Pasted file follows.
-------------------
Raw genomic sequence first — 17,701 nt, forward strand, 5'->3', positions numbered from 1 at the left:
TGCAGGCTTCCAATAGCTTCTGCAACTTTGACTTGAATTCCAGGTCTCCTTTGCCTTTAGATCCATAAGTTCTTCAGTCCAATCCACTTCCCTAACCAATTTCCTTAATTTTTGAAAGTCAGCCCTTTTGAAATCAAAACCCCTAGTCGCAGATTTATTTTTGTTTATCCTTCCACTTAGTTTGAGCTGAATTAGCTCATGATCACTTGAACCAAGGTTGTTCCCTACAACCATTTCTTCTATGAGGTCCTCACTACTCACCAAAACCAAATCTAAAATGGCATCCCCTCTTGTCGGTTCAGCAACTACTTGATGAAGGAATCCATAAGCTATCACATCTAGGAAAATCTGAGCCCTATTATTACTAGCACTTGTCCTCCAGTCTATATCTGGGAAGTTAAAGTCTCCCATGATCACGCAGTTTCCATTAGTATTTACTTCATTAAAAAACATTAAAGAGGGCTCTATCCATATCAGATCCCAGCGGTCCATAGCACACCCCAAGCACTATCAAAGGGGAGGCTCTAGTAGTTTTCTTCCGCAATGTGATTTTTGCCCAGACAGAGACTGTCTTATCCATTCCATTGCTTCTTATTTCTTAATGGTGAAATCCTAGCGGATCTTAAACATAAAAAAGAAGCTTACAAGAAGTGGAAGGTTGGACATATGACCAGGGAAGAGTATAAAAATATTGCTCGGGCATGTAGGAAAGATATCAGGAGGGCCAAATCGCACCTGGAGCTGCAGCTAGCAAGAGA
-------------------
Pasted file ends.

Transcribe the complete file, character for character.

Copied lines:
Raw genomic sequence first — 17,701 nt, forward strand, 5'->3', positions numbered from 1 at the left:
TGCAGGCTTCCAATAGCTTCTGCAACTTTGACTTGAATTCCAGGTCTCCTTTGCCTTTAGATCCATAAGTTCTTCAGTCCAATCCACTTCCCTAACCAATTTCCTTAATTTTTGAAAGTCAGCCCTTTTGAAATCAAAACCCCTAGTCGCAGATTTATTTTTGTTTATCCTTCCACTTAGTTTGAGCTGAATTAGCTCATGATCACTTGAACCAAGGTTGTTCCCTACAACCATTTCTTCTATGAGGTCCTCACTACTCACCAAAACCAAATCTAAAATGGCATCCCCTCTTGTCGGTTCAGCAACTACTTGATGAAGGAATCCATAAGCTATCACATCTAGGAAAATCTGAGCCCTATTATTACTAGCACTTGTCCTCCAGTCTATATCTGGGAAGTTAAAGTCTCCCATGATCACGCAGTTTCCATTAGTATTTACTTCATTAAAAAACATTAAAGAGGGCTCTATCCATATCAGATCCCAGCGGTCCATAGCACACCCCAAGCACTATCAAAGGGGAGGCTCTAGTAGTTTTCTTCCGCAATGTGATTTTTGCCCAGACAGAGACTGTCTTATCCATTCCATTGCTTCTTATTTCTTAATGGTGAAATCCTAGCGGATCTTAAACATAAAAAAGAAGCTTACAAGAAGTGGAAGGTTGGACATATGACCAGGGAAGAGTATAAAAATATTGCTCGGGCATGTAGGAAAGATATCAGGAGGGCCAAATCGCACCTGGAGCTGCAGCTAGCAAGAGA